Earth Negotiations Bulletin

. . . . . . . . . . . . . . . . . . . . . . . . . . . . . . . . . . . . . . . . . . . . . . . . . . . . . . . . . . . . . .
 A Reporting Service for Environment and Development Negotiations

[PDF Format ] [Text Format] [Back to PIC-8]


Published by the International Institute for Sustainable Development (IISD)

Vol. 15 No. 61
Thursday, 11 October 2001

PIC INC-8 HIGHLIGHTS
WEDNESDAY, 10 OCTOBER 2001

On the third day of INC-8, delegates met briefly in Plenary to discuss non-compliance and convened in working groups on discontinuation of the interim prior informed consent (PIC) procedure and on conflict of interest in the Interim Chemical Review Committee (ICRC). The legal drafting group also convened to discuss financial rules.

PLENARY

Masa Nagai, interim Secretariat, presented documents on non-compliance (UNEP/FAO/PIC/INC.8/14, INC.8/15 and INC.8/ INF/2). Describing a possible non-compliance model as requested by INC-7, he outlined its two components: an institutional mechanism and a model of procedure. INC Chair Maria Celina de Azevedo Rodrigues then opened the floor for comments, but requested that negotiating positions be considered in full detail by the legal drafting group.

Delegations offered their qualified support for the proposed non-compliance mechanism and procedure model, and generally agreed that the mechanism should be guided by the principles of transparency and representation and should not discourage future accessions. Delegates expressed a range of positions, with most agreeing that the mechanism should encourage and facilitate compliance to the maximum extent possible. The EU said that compliance should include a strong enabling component and a range of "soft and stringent" measures in cases of non-compliance. CHINA said the mechanism should be based on simplicity, transparency, timeliness, and predictability. AUSTRALIA expressed broad agreement with CHINA, and, supported by NEW ZEALAND, emphasized that the compliance mechanism should be facilitative and not penalty-based. On reporting, the EU said that, while the Secretariat note was a good starting point for discussion, further examination is necessary. CANADA said that voluntary reporting would encourage compliance. AUSTRALIA expressed interest in further examining reporting, but stressed that it should not impose burdens on Parties. IRAN said a mechanism should also include a punitive dimension. BENIN proposed that the compliance mechanism should include both "carrot and stick" provisions.

Patrick Szell (UK), Legal Drafting Group Chair, then updated Plenary on progress made, noting that the rules of procedure had been finalized and arbitration and conciliation would hopefully be finalized by Thursday evening.

WORKING GROUP ON DISCONTINUATION OF THE INTERIM PIC PROCEDURE

Working Group Co-Chair André Clive Mayne (Australia) explained that the group is to propose options or endorse feasible solutions regarding discontinuation issues (UNEP/FAO/PIC/ INC.8/16).

Delegates agreed that the INC and ICRC would not meet after COP-1. Regarding inclusion of chemicals notified during the interim PIC procedure prior to COP-1, but not yet listed in Annex III, Bill Murray, interim Secretariat, presented two solutions: that these chemicals not be added to Annex III since they remain Annex I non-compliant; or that these chemicals be listed in Annex III. Delegates supported the second option, with additional language recognizing that the chemicals do not meet the information requirements in Annex I, but will be included in Annex III without prejudice to future action.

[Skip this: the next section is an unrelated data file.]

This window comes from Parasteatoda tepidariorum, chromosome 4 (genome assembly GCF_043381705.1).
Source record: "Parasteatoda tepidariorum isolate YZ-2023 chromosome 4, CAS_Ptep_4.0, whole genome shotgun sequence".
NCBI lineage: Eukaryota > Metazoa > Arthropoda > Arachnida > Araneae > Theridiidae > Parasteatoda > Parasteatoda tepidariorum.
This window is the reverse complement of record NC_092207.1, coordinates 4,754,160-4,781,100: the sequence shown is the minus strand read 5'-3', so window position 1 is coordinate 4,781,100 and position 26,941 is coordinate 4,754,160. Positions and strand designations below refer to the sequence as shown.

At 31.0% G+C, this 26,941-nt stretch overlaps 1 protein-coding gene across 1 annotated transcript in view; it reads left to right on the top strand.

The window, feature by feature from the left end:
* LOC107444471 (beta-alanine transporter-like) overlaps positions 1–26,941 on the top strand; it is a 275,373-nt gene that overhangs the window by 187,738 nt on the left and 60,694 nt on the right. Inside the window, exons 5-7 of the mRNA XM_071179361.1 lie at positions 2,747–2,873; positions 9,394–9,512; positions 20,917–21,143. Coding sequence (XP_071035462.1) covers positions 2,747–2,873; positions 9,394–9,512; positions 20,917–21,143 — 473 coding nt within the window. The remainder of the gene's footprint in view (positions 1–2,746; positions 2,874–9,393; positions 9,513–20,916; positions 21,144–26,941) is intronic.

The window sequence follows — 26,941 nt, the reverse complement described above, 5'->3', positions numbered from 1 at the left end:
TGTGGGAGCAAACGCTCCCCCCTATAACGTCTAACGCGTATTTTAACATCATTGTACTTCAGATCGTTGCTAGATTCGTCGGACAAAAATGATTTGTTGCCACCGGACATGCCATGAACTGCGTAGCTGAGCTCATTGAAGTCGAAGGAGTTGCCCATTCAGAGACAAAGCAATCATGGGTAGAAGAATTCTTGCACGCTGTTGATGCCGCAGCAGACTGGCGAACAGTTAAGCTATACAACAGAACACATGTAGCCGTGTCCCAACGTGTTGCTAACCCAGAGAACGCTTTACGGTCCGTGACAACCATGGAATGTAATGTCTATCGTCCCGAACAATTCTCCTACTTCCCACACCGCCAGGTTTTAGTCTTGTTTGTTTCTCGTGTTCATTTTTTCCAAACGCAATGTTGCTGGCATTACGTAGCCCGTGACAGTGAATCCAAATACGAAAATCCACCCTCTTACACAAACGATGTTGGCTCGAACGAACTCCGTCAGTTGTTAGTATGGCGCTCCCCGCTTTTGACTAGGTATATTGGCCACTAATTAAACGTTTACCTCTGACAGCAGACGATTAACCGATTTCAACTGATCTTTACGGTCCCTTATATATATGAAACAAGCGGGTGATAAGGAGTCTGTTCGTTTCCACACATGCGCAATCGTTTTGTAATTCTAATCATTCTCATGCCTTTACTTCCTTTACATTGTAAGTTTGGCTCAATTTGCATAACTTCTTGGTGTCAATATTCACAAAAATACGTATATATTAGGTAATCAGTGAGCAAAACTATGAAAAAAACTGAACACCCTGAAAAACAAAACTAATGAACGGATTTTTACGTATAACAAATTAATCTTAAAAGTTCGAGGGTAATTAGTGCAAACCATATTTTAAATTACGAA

On obligations relating to the import of Annex III chemicals, Murray noted that the Convention does not indicate what will happen to import responses after entry into force. He proposed that the import responses recorded in the first PIC Circular published after entry into force be a benchmark for the status of import responses, with distinction being made between Parties and non-Parties. Delegates supported using the same procedure for import responses for chemicals subject to the interim PIC procedure but not yet listed in Annex III, and for the export of chemicals listed in Annex III.

For chemicals subject to the interim PIC procedure but not yet listed in Annex III, delegates discussed two solutions: having States and regional economic integration organizations provide import responses; or, in cases where an import response has not been transmitted, giving States and regional economic integration organizations additional time to submit an import response. Delegates debated whether the timeframe would begin from the time of the entry into force or the date when the response was recorded as not transmitted. Delegates agreed to compromise wording integrating both solutions.

On carrying forward lists of proposals of severely hazardous pesticide formulations, Murray recommended the lists be carried forward into the transition period so as not to unduly burden Parties with resubmission. Delegates agreed that this option, in addition to one reflecting the US interest requiring Parties to request the carrying forward of their previous proposals, be accepted for consideration.

Regarding chemicals included in the interim PIC procedure, but not yet listed in Annex III, delegates agreed that these chemicals should be added to Annex III, regardless of whether the notifications had been submitted by Parties or Participating States.